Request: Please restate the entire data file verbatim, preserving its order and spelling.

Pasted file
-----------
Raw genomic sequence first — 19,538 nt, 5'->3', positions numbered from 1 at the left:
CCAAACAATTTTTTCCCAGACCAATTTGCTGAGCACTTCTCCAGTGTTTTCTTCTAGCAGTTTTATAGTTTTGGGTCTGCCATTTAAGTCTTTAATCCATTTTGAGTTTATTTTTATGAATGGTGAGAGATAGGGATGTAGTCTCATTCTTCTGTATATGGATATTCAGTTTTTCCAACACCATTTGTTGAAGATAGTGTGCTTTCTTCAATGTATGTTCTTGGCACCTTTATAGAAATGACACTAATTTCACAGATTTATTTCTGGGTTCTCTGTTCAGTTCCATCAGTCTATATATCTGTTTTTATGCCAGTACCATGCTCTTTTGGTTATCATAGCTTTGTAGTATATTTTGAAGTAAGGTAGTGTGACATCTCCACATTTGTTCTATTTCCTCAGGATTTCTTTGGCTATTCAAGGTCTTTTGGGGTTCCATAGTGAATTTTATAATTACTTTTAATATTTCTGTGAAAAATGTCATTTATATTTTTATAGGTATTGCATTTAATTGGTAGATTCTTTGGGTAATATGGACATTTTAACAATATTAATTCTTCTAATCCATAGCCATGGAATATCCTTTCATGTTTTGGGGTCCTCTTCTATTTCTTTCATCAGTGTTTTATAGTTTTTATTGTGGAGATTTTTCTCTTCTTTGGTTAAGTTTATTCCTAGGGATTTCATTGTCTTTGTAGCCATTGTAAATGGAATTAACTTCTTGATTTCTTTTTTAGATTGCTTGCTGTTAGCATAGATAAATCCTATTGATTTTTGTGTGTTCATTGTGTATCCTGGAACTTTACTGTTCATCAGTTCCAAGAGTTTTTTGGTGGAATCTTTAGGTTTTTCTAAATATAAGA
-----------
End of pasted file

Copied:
Raw genomic sequence first — 19,538 nt, 5'->3', positions numbered from 1 at the left:
CCAAACAATTTTTTCCCAGACCAATTTGCTGAGCACTTCTCCAGTGTTTTCTTCTAGCAGTTTTATAGTTTTGGGTCTGCCATTTAAGTCTTTAATCCATTTTGAGTTTATTTTTATGAATGGTGAGAGATAGGGATGTAGTCTCATTCTTCTGTATATGGATATTCAGTTTTTCCAACACCATTTGTTGAAGATAGTGTGCTTTCTTCAATGTATGTTCTTGGCACCTTTATAGAAATGACACTAATTTCACAGATTTATTTCTGGGTTCTCTGTTCAGTTCCATCAGTCTATATATCTGTTTTTATGCCAGTACCATGCTCTTTTGGTTATCATAGCTTTGTAGTATATTTTGAAGTAAGGTAGTGTGACATCTCCACATTTGTTCTATTTCCTCAGGATTTCTTTGGCTATTCAAGGTCTTTTGGGGTTCCATAGTGAATTTTATAATTACTTTTAATATTTCTGTGAAAAATGTCATTTATATTTTTATAGGTATTGCATTTAATTGGTAGATTCTTTGGGTAATATGGACATTTTAACAATATTAATTCTTCTAATCCATAGCCATGGAATATCCTTTCATGTTTTGGGGTCCTCTTCTATTTCTTTCATCAGTGTTTTATAGTTTTTATTGTGGAGATTTTTCTCTTCTTTGGTTAAGTTTATTCCTAGGGATTTCATTGTCTTTGTAGCCATTGTAAATGGAATTAACTTCTTGATTTCTTTTTTAGATTGCTTGCTGTTAGCATAGATAAATCCTATTGATTTTTGTGTGTTCATTGTGTATCCTGGAACTTTACTGTTCATCAGTTCCAAGAGTTTTTTGGTGGAATCTTTAGGTTTTTCTAAATATAAGA